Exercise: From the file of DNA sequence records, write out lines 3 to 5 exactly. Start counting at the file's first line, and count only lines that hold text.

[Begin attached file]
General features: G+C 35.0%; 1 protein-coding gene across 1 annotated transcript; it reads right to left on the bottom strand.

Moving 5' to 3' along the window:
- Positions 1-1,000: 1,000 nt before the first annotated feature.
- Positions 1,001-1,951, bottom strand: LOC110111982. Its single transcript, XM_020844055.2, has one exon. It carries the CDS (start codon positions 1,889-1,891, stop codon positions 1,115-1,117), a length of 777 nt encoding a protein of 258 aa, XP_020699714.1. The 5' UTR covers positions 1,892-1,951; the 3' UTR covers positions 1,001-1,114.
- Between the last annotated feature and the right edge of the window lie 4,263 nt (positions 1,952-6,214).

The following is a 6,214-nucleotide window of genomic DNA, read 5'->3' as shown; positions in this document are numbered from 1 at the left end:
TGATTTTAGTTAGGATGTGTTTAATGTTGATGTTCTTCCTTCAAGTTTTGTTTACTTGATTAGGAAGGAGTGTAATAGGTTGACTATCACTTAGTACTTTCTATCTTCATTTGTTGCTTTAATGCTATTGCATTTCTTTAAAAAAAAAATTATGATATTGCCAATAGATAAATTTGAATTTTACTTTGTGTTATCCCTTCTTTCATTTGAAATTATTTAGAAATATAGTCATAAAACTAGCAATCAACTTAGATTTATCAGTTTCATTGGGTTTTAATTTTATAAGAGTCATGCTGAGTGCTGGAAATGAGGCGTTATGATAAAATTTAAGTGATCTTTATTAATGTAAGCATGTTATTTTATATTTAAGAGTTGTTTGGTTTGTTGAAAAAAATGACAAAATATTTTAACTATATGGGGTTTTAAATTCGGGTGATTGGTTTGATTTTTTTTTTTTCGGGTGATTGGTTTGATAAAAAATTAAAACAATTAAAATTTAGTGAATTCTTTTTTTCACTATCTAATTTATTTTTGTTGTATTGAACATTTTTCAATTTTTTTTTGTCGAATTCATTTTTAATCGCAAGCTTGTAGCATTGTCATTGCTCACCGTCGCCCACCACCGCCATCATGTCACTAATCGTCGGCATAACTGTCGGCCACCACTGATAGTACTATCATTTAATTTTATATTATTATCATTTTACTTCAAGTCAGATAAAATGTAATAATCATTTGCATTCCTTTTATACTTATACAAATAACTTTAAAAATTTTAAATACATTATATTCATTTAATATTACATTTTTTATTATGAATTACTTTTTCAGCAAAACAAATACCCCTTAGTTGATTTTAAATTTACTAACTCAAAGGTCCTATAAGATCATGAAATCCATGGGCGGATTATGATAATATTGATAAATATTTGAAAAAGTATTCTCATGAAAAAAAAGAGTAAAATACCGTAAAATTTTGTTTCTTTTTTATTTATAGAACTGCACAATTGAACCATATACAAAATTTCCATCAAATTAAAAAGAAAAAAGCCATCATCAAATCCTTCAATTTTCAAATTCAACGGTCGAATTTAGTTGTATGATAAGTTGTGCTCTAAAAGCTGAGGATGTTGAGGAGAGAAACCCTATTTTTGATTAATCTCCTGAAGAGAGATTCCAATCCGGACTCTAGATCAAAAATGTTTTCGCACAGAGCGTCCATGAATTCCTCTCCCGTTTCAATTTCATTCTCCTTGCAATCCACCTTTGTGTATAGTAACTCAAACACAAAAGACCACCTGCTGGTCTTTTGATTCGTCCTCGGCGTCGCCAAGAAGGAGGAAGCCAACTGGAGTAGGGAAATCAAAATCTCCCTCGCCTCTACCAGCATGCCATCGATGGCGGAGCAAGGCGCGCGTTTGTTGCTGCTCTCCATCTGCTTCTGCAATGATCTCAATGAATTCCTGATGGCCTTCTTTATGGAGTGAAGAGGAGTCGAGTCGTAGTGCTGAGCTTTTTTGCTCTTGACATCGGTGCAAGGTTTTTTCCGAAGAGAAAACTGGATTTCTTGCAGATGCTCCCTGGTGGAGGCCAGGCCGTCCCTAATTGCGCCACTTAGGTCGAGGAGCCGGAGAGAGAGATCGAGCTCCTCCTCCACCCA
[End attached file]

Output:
- Positions 1-1,000: 1,000 nt before the first annotated feature.
- Positions 1,001-1,951, bottom strand: LOC110111982. Its single transcript, XM_020844055.2, has one exon. It carries the CDS (start codon positions 1,889-1,891, stop codon positions 1,115-1,117), a length of 777 nt encoding a protein of 258 aa, XP_020699714.1. The 5' UTR covers positions 1,892-1,951; the 3' UTR covers positions 1,001-1,114.
- Between the last annotated feature and the right edge of the window lie 4,263 nt (positions 1,952-6,214).